On 3 December, in time for the COP in Lima, the German Government decided on a package of measures to ramp up its climate policy ambitions. The main goal is to realise the self-imposed GHG reduction target of 40% by 2020 – in other words, to close the current gap of about 6 to 8% that existing measures would produce. In terms of emissions, this equates to an additional 62 to 78 million tons of CO2 that will be saved.
A major breakthrough would have looked different. Many of the economy-wide measures, especially in the area of energy efficiency, still have to be translated into law – and we can anticipate that many industry players will be as obstructive as possible in the coming months. Moreover, rather than introducing regulation, the government opted for softer measures such as incentives, subsidies, and better information.
Good news for the buildings sector, though: Germany’s development bank KfW will add another annual €200 million to its retrofitting support scheme so the programme will reach €2 billion per year. It will finance cheap loans to improve the energy efficiency of buildings and offer €300 million per year in grants.
Additional tax breaks are supposed to add further incentives for retrofitting measures. A lot of this, however, is still subject to the successful negotiation of a deal to finance the emerging gap in tax revenue. At the moment, property owners stand to benefit whereas tenants might have to foot the bill. This is not sustainable: ambitious climate action must not come at a social price.
Nevertheless, the German Government’s Climate Action Plan is clearly a stage victory. In 2015, utilities will be required by law to reduce their emissions by an additional 22 million tons of CO2. Pretty much all of that will have to come from coal plants. So far it seems that the plan will leave it up to companies how they will achieve the emissions savings but the direction is clear. As reluctant as Sigmar Gabriel, the German Economics and Energy Minister, might be to acknowledge it: this is another nail in the coffin for coal. He is now facing the major and thankless task to prepare his stakeholders in industry and trade unions for a future phase-out of coal. This will be a painful path, and high carbon workers in particular need support during the transition process.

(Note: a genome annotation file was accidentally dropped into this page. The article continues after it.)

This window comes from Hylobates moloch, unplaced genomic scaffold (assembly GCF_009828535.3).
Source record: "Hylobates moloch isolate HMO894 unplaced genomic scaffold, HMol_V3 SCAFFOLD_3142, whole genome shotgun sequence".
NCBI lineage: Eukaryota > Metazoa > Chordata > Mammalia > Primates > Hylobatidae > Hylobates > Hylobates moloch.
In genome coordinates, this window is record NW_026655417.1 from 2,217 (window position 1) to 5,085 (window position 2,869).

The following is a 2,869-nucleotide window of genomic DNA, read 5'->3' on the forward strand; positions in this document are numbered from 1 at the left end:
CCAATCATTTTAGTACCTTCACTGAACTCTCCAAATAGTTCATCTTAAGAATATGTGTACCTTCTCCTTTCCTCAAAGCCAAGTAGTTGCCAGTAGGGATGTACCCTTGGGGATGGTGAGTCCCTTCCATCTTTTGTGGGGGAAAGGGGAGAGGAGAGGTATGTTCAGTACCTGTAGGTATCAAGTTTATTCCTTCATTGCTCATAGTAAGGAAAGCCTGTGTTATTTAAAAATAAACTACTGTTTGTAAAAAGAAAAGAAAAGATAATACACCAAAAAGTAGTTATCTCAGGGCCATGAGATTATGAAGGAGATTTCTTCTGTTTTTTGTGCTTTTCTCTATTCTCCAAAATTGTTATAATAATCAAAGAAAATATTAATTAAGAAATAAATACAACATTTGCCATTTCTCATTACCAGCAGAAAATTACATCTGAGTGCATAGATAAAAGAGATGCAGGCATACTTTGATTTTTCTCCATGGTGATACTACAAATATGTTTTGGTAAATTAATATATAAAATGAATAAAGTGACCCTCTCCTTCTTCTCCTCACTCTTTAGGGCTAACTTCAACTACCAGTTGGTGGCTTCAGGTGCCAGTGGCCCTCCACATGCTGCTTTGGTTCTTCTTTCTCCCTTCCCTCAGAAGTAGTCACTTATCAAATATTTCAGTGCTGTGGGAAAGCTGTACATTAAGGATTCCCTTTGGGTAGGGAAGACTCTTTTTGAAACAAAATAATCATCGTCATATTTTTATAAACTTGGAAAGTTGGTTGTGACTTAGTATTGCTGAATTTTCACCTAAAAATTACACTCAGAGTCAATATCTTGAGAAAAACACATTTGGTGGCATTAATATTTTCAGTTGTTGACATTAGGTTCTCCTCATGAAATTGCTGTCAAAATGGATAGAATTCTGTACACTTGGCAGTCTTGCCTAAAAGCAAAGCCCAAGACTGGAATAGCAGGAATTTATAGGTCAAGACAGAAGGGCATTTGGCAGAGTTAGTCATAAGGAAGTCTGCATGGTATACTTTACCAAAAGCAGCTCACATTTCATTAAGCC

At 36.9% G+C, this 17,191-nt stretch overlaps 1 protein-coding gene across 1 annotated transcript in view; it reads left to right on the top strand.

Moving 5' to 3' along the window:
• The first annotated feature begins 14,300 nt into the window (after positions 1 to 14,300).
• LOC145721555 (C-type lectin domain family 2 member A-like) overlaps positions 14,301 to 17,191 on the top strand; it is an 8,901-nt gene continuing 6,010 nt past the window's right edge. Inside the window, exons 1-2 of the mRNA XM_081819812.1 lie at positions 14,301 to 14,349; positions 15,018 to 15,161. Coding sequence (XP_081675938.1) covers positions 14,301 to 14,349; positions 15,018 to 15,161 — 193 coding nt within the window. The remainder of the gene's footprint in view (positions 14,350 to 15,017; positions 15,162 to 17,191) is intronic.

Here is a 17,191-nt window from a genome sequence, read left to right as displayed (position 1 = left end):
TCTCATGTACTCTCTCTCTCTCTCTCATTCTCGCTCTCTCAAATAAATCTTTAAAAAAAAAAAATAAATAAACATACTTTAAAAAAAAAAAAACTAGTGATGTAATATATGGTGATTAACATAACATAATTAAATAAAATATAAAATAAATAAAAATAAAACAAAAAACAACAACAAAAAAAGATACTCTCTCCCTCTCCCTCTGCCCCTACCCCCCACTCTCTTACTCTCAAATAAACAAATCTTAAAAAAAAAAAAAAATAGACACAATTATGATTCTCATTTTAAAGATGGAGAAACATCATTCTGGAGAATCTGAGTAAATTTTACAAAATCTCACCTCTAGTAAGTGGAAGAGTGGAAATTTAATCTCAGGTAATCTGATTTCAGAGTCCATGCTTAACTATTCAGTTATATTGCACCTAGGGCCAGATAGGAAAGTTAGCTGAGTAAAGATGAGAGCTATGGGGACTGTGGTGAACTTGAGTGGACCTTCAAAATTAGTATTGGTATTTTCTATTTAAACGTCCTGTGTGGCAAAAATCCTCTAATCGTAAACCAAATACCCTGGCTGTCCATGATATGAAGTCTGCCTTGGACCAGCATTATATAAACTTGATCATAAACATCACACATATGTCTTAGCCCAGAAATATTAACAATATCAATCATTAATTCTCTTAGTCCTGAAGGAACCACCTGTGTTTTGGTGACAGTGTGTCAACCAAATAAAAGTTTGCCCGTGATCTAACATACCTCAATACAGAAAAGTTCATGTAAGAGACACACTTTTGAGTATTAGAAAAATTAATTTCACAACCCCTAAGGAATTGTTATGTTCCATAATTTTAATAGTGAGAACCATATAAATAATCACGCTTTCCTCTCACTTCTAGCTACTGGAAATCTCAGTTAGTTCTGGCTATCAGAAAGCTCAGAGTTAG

But it is also a path of opportunity. This became clear this week when the German utility E.ON decided to de-merge into two companies and dedicate a new spin-off entirely to the development of new markets in renewable energy and customer solutions. Vattenfall is intending to get rid of its remaining fossil assets in Germany. These steps prove that the transformation of the energy sector is happening. National governments are now challenged to further incentivise the transformation of the power sector. For Germany, this means to develop a socially and economically sustainable plan to phase-out coal.
Whether or not the German Climate Action Plan will actually close the 2020 emissions gap is hard to tell. The pressure on the German Government is not off. We need to make sure that measures in the power, buildings, and transport sectors, in industry, households and the public sector get implemented effectively and in time. More than anything else, however, we need to push for the big prize: the decarbonisation of the power sector in Germany that proves that the Energiewende is possible and rife with opportunity. Spread the news in Lima!